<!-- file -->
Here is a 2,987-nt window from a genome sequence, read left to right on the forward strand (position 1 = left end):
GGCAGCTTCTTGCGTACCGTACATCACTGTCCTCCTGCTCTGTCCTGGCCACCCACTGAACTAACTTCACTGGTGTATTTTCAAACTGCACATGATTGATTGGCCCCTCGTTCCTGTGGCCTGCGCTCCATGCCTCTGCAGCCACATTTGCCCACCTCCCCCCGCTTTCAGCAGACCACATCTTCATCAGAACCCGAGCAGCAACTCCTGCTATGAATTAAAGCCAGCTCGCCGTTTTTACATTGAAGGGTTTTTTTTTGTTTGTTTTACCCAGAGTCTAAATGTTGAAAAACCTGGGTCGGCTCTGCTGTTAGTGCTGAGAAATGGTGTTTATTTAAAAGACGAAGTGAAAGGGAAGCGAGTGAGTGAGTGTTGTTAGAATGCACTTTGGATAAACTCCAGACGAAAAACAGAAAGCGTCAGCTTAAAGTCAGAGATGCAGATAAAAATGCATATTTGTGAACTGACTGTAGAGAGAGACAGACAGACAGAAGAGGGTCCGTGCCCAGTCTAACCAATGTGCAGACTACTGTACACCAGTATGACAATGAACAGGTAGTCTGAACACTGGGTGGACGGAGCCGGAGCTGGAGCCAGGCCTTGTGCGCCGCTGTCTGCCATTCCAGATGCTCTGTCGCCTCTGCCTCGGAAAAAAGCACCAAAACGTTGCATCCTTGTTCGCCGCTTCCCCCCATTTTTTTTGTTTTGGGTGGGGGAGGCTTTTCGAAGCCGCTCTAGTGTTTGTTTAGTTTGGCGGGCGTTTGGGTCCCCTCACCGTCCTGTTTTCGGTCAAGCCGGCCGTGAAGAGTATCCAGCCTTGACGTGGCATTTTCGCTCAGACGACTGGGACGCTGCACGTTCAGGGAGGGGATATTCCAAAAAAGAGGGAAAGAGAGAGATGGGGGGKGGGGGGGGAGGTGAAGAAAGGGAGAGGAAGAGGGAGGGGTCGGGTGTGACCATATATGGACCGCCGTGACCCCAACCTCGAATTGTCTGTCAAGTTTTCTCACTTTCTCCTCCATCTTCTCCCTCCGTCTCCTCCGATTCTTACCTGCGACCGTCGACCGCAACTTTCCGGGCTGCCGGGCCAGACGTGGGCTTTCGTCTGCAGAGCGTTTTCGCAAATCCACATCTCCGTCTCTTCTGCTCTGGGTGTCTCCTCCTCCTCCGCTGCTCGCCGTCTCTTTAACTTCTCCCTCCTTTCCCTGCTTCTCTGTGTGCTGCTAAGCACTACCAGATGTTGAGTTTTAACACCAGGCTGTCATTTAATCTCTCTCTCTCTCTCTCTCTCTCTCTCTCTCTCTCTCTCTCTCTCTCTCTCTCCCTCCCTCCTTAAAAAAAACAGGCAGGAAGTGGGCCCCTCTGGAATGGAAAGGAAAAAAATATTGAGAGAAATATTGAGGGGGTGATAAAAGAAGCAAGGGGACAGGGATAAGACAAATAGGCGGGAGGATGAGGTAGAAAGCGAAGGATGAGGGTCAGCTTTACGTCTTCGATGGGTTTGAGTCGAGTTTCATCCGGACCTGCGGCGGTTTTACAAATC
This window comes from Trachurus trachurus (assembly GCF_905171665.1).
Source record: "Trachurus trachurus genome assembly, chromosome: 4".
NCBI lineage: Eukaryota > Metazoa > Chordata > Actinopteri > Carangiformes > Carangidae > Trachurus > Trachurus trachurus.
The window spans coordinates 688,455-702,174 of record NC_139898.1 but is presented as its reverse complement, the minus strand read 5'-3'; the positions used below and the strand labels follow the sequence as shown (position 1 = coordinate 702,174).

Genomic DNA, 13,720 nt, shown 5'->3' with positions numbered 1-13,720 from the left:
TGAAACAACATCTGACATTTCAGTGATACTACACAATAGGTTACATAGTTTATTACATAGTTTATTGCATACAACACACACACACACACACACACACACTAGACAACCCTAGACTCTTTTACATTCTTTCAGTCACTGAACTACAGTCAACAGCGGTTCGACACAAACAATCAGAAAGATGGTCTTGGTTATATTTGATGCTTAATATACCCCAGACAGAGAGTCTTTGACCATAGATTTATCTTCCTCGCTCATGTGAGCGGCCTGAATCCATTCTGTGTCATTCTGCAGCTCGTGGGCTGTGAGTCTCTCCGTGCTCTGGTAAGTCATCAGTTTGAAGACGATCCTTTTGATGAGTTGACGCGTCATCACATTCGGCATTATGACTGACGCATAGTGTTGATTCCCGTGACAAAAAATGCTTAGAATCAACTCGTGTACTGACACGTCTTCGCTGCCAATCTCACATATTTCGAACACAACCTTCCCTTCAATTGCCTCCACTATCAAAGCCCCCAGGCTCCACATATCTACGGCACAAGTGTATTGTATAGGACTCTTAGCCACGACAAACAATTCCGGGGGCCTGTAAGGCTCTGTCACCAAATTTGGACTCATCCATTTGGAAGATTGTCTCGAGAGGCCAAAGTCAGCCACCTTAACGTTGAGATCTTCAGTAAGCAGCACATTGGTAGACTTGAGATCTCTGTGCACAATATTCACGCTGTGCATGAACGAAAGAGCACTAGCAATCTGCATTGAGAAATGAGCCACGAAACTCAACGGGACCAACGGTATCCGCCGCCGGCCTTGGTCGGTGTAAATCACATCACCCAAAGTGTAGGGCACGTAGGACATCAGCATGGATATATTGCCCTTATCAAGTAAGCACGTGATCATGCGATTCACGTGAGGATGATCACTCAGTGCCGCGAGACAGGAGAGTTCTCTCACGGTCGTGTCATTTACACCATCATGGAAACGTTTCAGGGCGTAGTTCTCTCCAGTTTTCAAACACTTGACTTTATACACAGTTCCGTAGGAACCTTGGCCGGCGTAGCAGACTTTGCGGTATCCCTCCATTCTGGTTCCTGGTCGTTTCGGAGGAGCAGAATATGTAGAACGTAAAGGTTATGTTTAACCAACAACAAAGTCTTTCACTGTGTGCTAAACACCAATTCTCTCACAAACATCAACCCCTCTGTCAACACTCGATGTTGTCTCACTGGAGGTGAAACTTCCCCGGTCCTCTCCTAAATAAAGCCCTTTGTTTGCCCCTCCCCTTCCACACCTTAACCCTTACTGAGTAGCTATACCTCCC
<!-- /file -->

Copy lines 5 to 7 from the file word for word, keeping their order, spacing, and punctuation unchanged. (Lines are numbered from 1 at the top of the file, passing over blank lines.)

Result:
NCBI lineage: Eukaryota > Metazoa > Chordata > Actinopteri > Carangiformes > Carangidae > Trachurus > Trachurus trachurus.
The window spans coordinates 688,455-702,174 of record NC_139898.1 but is presented as its reverse complement, the minus strand read 5'-3'; the positions used below and the strand labels follow the sequence as shown (position 1 = coordinate 702,174).

Genomic DNA, 13,720 nt, shown 5'->3' with positions numbered 1-13,720 from the left: